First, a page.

Vice-president, Kamala Harris is in Africa on a Three-nation duty tour seeking closer collaboration with leaders of the continent, which is primed to play a leading role in shaping the world economic environment for the rest of the 21st century.
As other world powers cast alluring glances at Africa in view of her enormous resources and incredible potential as a dominant power in the future, there appears to be a desperate scramble by the US to move ahead of the pack by forging closer ties on the continent in order to stave off interest from her rivals, particularly Russia and China.
With China investing billions of dollars to build Africa’s infrastructure to enhance and meet its trading objectives on the continent and Russia building close military ties, political watchers postulate that the US is desperate to reverse the gains of its rivals as it seeks to extend her reach in Africa.
As discussed in my previous article, there is an acknowledgement by global powers that Africa’s sheer market size, which is expected to double by 2050 and its rapidly growing urbanized spaces would attract significant investment that would transform the continent into a global economic power in the foreseeable future.
As expected, the US came into town with the usual fanfare offering millions of dollars to boost Africa’s ailing economy severely blighted by a global downturn exacerbated by Covid-19 and the Russian/Ukraine war.
Even before the charm offensive of this historic visit wears off, there are general concerns though about how the US plans to play this viewed against its own previous dealings with Africa and the rhetoric that have accompanied it.
The fact remains and which fact is beyond contestation that US strategic interests in Africa has changed significantly and this change has coincided with the emergence of China as a global power.
It is also insightful to state that post the emergence of China as a global power, experts have repeatedly characterized Africa as “the stepchild of US foreign policy”, prompting J. Peter Pharm, in his article titled, U.S. National interests and Africa’s Strategic Significance to describe this unfortunate characterisation as “a long standing…..self-fulfilling cliché.”
According to J. Peter Pharm, US national security strategy regarding Africa acknowledges that “In Africa, promise and opportunity sit side by side with disease, war and desperate poverty. This threatens both a core value of the US-preserving human dignity – and our strategy priority-combating terror. American interests and American principles therefore, lead in the same direction: we will work with others for an African continent that lives in liberty, peace and growing prosperity.”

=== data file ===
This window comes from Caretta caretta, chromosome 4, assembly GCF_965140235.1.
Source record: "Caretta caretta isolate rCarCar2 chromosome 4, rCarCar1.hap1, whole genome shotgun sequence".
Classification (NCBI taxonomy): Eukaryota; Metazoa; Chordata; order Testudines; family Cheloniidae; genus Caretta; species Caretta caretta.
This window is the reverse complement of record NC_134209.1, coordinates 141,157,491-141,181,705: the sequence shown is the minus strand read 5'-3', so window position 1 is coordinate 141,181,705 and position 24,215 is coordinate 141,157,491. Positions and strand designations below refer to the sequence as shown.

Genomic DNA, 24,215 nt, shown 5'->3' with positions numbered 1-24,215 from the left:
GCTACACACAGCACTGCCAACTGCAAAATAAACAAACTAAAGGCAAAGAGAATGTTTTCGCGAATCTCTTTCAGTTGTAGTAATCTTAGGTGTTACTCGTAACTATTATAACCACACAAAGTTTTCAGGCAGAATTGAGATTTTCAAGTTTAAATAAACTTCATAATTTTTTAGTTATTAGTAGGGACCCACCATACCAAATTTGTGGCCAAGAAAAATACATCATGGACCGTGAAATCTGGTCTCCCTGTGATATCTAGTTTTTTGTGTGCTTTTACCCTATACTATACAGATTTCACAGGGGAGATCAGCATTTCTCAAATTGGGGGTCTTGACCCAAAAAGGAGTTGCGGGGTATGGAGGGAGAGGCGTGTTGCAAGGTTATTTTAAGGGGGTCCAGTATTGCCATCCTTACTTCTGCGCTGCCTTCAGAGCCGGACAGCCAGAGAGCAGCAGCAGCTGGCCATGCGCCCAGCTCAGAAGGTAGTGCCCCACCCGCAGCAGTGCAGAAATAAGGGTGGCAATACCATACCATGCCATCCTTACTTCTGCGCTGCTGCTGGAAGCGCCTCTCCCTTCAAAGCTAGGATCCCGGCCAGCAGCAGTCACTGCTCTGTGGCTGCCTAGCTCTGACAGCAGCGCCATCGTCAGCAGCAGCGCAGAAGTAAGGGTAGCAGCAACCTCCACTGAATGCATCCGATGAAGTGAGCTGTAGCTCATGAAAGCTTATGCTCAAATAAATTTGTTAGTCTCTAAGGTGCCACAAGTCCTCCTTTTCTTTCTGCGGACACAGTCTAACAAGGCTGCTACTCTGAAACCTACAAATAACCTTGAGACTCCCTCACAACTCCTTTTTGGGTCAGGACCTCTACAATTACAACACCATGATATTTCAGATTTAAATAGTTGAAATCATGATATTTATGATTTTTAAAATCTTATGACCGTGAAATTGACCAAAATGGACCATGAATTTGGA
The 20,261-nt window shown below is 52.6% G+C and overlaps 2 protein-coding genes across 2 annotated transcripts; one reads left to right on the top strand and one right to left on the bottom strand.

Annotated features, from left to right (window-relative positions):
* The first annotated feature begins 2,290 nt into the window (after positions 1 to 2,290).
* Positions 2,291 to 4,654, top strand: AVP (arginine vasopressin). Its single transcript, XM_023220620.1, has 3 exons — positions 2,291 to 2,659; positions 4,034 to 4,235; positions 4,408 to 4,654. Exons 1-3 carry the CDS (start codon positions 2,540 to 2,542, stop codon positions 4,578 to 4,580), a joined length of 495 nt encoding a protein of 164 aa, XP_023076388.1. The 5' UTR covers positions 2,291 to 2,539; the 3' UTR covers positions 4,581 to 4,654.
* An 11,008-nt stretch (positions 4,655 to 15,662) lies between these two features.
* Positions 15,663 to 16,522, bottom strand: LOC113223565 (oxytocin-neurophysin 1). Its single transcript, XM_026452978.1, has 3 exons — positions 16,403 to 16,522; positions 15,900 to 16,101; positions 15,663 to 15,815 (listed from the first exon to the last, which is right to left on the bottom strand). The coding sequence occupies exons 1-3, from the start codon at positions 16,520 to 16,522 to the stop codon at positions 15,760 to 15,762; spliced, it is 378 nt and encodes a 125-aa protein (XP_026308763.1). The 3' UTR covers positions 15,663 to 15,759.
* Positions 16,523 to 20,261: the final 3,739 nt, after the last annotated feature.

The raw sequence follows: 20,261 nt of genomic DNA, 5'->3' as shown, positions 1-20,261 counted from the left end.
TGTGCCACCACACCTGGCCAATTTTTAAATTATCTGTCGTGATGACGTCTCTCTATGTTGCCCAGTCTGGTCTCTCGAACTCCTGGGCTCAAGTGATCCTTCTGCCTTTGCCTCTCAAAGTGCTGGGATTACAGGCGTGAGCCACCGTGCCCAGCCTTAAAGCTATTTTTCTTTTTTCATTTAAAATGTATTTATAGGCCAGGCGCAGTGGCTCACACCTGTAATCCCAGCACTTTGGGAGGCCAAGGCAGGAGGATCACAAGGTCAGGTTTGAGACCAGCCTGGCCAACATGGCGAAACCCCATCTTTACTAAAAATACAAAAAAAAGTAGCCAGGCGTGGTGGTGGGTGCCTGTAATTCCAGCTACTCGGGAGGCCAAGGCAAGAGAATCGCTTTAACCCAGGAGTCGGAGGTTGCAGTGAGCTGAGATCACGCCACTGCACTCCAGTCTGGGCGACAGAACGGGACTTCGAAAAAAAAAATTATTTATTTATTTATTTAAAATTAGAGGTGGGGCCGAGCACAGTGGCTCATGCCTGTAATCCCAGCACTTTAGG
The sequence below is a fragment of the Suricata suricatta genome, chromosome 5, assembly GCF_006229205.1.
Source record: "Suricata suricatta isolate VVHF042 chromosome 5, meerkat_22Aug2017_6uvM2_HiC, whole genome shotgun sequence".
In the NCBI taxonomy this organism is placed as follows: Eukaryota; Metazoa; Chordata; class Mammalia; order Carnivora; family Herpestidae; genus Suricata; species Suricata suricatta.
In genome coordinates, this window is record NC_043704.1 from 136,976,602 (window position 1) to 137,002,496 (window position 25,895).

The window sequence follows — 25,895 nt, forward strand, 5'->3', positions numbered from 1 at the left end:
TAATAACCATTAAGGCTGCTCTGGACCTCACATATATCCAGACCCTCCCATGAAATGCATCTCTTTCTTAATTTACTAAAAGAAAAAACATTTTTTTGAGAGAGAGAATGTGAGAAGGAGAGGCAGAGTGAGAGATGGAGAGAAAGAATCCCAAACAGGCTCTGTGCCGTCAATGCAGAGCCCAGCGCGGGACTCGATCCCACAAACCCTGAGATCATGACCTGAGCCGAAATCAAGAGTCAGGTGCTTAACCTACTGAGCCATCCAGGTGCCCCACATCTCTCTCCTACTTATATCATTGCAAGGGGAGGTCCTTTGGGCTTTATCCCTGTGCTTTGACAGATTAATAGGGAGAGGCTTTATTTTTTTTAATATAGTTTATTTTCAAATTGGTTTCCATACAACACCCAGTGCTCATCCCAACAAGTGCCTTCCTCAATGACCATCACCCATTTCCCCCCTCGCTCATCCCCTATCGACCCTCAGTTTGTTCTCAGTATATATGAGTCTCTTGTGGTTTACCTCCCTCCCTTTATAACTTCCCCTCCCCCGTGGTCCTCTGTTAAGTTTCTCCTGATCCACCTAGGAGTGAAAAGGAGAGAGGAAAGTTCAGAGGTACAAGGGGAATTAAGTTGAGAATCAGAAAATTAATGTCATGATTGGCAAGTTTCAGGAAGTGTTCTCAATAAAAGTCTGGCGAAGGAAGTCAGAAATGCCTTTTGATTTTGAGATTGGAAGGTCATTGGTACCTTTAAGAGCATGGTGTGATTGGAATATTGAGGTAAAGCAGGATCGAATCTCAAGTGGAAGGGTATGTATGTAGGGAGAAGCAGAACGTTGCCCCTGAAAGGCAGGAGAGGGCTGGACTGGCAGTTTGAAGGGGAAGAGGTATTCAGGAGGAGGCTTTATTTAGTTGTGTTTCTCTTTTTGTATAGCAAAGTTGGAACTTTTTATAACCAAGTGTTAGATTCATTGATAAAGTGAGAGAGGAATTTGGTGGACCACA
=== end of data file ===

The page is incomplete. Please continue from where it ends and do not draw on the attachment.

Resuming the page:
While Africans appreciate America’s support in building a continent that “lives in liberty, peace and growing prosperity” what it wouldn’t accept nor countenance is the latter framing the conversation for this engagement from a position of a neighbourhood bully ready to use its superior resources to whip everybody into line.
Again, while Vice-President Kamala Harris ought to be highly commended for identifying issues such as the empowerment of women, technology and growing Africa’s creative space as priority areas for attention, the US should also be advised to tread cautiously on issues which do not align with the culture of the people of Africa.
Africa’s cultural homogeneity and complexities should inform all US engagements in the continent. And this is non-negotiable. What the US cannot impose upon other cultures around the world should not be countenanced in our neck of the woods.
As the face of the global system changes in light of the emergence of China and the re-emergence of Russia on the global scene, the US hegemony is clearly weakened and is on an inexorable slide towards a lesser power status.
Indeed, while we agree with O’Neil and Francis Fukuyama that democracy and liberalism has triumphed over autocracy and dictatorship, we are seeing in our lifetime the East rising to break the hegemony of the West.
This was a far distance thought but it appears that unless fate is tempted nothing is going to stop a change of guards at the very pinnacle of world power.
For Africa to accept the US as a partner worthy of participating in Africa’s leading role in shaping the global economic environment for the rest of the 21st century, the old rhetoric, stereotypes and narratives must be discarded.
Africa has come of age. Africa’s development will be dictated by her interests not by the exploitative interests of others.